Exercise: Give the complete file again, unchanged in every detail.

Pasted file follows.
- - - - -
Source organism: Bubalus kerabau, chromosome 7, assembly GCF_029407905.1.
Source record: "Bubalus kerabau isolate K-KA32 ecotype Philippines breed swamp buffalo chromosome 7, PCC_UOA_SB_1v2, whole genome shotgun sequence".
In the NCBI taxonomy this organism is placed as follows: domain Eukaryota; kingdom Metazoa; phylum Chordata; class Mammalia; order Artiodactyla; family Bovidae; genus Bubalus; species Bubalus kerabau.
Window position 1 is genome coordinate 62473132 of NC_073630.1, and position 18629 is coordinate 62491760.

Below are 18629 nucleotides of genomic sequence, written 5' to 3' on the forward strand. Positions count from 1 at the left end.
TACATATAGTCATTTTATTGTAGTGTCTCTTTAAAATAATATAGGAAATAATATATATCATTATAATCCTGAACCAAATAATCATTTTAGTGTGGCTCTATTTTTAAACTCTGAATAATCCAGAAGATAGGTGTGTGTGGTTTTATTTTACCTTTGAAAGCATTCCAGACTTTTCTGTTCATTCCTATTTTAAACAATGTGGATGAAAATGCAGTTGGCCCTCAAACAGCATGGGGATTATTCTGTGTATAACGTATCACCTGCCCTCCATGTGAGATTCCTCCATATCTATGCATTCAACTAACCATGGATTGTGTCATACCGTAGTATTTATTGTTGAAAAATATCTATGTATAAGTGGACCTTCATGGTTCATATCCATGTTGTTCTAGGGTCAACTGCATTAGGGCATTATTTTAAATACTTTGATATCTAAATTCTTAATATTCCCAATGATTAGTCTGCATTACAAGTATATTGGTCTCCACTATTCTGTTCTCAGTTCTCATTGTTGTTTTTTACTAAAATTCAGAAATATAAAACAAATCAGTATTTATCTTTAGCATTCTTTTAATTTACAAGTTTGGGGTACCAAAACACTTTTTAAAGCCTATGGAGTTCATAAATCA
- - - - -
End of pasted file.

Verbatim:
Source organism: Bubalus kerabau, chromosome 7, assembly GCF_029407905.1.
Source record: "Bubalus kerabau isolate K-KA32 ecotype Philippines breed swamp buffalo chromosome 7, PCC_UOA_SB_1v2, whole genome shotgun sequence".
In the NCBI taxonomy this organism is placed as follows: domain Eukaryota; kingdom Metazoa; phylum Chordata; class Mammalia; order Artiodactyla; family Bovidae; genus Bubalus; species Bubalus kerabau.
Window position 1 is genome coordinate 62473132 of NC_073630.1, and position 18629 is coordinate 62491760.

Below are 18629 nucleotides of genomic sequence, written 5' to 3' on the forward strand. Positions count from 1 at the left end.
TACATATAGTCATTTTATTGTAGTGTCTCTTTAAAATAATATAGGAAATAATATATATCATTATAATCCTGAACCAAATAATCATTTTAGTGTGGCTCTATTTTTAAACTCTGAATAATCCAGAAGATAGGTGTGTGTGGTTTTATTTTACCTTTGAAAGCATTCCAGACTTTTCTGTTCATTCCTATTTTAAACAATGTGGATGAAAATGCAGTTGGCCCTCAAACAGCATGGGGATTATTCTGTGTATAACGTATCACCTGCCCTCCATGTGAGATTCCTCCATATCTATGCATTCAACTAACCATGGATTGTGTCATACCGTAGTATTTATTGTTGAAAAATATCTATGTATAAGTGGACCTTCATGGTTCATATCCATGTTGTTCTAGGGTCAACTGCATTAGGGCATTATTTTAAATACTTTGATATCTAAATTCTTAATATTCCCAATGATTAGTCTGCATTACAAGTATATTGGTCTCCACTATTCTGTTCTCAGTTCTCATTGTTGTTTTTTACTAAAATTCAGAAATATAAAACAAATCAGTATTTATCTTTAGCATTCTTTTAATTTACAAGTTTGGGGTACCAAAACACTTTTTAAAGCCTATGGAGTTCATAAATCA